And yet, in this short segment I see an uncomfortable reflection of an all too familiar tactic. People have long drawn the comparison between McMahon and Donald Trump, for obvious reasons. Hell, their onscreen feud in 2007 actively invited those comparisons. I saw some on Twitter anticipating McMahon’s segment on Smackdown tonight to be an almost Trumpian rallying of the troops.

Instead, it hit much closer to home for me.

One of the shrewder tactics that Bongbong Marcos utilized during his presidential campaign was to refuse to participate in any public debates. He refused to engage in any real substantive way with his opposition because the groundwork for his victory had already been set. The Marcos family had already spent decades reshaping the narrative around their family and consolidating power within the government. All he really had to do was ride the wave to the presidency.

Here, McMahon does much of the same. He doesn’t need to address the controversy because to a large portion of the fandom — and the population as a whole — none of it even really matters. In fact, for most people, the controversy might as well not even exist at all. McMahon has been laying the foundation for this change in image for decades.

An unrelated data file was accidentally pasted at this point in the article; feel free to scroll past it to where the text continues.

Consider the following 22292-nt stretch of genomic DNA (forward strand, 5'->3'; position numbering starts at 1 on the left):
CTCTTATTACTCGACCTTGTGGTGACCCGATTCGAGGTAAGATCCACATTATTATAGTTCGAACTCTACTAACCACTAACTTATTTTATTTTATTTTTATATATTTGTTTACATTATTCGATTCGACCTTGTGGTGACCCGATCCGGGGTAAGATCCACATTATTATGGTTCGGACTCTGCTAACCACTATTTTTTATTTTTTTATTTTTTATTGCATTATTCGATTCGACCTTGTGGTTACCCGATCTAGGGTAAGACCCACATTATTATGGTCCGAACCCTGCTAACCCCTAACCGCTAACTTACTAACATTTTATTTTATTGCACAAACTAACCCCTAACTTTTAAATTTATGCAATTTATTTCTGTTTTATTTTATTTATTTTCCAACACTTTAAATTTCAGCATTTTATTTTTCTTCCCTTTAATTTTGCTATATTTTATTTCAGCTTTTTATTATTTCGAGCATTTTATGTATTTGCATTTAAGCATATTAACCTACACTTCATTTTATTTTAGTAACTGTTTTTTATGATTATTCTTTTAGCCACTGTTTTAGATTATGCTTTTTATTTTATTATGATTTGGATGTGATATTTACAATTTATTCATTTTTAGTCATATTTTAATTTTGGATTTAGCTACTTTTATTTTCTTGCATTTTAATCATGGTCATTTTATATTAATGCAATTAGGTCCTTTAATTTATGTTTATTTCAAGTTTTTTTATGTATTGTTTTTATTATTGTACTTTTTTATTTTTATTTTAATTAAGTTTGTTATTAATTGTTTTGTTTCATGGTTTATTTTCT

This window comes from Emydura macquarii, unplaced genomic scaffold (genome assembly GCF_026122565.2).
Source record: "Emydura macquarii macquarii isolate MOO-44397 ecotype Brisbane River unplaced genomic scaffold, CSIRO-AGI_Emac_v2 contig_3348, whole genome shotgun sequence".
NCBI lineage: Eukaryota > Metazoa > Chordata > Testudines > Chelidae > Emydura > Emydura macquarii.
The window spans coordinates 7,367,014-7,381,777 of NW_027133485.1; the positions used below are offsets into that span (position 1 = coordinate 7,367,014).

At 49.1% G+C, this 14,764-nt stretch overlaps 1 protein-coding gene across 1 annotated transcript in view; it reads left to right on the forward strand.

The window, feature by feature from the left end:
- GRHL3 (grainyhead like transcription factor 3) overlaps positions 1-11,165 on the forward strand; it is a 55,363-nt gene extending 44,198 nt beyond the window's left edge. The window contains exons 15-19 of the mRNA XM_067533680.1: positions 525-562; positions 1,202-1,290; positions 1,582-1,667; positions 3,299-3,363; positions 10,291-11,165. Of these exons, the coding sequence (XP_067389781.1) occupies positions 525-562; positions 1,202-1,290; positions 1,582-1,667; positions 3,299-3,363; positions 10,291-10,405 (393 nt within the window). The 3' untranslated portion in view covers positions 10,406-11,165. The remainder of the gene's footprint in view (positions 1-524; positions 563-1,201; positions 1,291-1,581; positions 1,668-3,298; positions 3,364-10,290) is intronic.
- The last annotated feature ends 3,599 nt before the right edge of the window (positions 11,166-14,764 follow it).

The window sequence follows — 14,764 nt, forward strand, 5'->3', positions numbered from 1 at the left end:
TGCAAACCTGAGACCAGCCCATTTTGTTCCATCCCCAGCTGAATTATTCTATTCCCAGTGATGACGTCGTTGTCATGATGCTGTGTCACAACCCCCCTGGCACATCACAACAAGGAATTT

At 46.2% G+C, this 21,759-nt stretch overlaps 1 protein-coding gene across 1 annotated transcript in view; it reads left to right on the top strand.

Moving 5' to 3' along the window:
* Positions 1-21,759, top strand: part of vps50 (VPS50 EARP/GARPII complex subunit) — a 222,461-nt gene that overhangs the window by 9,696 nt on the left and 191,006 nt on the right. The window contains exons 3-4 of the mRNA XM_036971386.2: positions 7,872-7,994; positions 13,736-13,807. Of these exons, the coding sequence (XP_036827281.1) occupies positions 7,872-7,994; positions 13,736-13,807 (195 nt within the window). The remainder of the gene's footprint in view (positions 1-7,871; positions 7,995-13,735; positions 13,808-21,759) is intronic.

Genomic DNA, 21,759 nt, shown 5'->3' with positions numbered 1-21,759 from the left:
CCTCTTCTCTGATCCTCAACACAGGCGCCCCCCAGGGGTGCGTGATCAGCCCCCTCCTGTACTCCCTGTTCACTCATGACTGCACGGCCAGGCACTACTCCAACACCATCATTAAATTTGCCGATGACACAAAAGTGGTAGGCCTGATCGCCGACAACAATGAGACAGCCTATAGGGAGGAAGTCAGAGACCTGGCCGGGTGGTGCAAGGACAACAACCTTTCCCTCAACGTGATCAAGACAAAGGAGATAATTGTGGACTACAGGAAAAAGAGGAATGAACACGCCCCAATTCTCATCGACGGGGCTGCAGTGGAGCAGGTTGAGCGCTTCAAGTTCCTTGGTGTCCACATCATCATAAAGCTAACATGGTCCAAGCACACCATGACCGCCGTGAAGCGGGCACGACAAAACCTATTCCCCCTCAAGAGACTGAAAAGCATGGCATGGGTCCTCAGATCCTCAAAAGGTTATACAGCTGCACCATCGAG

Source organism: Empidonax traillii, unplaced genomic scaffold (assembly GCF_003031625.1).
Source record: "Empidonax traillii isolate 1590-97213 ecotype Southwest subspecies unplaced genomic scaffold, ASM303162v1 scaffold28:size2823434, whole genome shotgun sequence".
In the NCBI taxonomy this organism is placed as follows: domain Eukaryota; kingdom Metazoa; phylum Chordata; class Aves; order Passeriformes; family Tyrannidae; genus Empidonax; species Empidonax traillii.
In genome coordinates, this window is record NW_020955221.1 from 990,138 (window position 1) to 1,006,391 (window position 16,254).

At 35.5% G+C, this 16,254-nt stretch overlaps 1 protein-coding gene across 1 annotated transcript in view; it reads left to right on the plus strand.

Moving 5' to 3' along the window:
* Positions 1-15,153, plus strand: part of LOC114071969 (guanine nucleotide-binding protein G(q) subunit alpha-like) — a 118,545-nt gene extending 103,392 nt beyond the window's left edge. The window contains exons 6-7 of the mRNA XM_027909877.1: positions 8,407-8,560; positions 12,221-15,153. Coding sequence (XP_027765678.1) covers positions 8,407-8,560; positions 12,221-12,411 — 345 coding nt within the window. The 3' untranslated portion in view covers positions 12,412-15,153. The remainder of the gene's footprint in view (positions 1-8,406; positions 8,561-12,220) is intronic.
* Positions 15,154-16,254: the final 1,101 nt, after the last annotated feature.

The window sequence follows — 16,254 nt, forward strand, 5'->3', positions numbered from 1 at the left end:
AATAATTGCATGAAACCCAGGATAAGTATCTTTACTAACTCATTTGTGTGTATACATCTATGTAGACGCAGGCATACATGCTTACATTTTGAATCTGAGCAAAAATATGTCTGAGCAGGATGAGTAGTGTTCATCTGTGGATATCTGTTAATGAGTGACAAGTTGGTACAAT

By removing himself from television, he’s effectively shed the character of Mr. McMahon from his person. He’s no longer corporate excess and unscrupulous trade practices embodied — that’s just TV, after all. No, instead, he’s humble old Vince McMahon, purveyor of all things good and fun in the WWE, a man who put his life and body on the line for our entertainment.

We’re already familiar with seeing McMahon receive massive babyface reactions every time he returns to TV. He’s a reminder of what used to be, a tie to the Attitude Era when wrestling was cool and more successful than ever. Our buddy Vince from the good old days.

McMahon had no need to interfere with that image. Anything else would go against the grain of the default.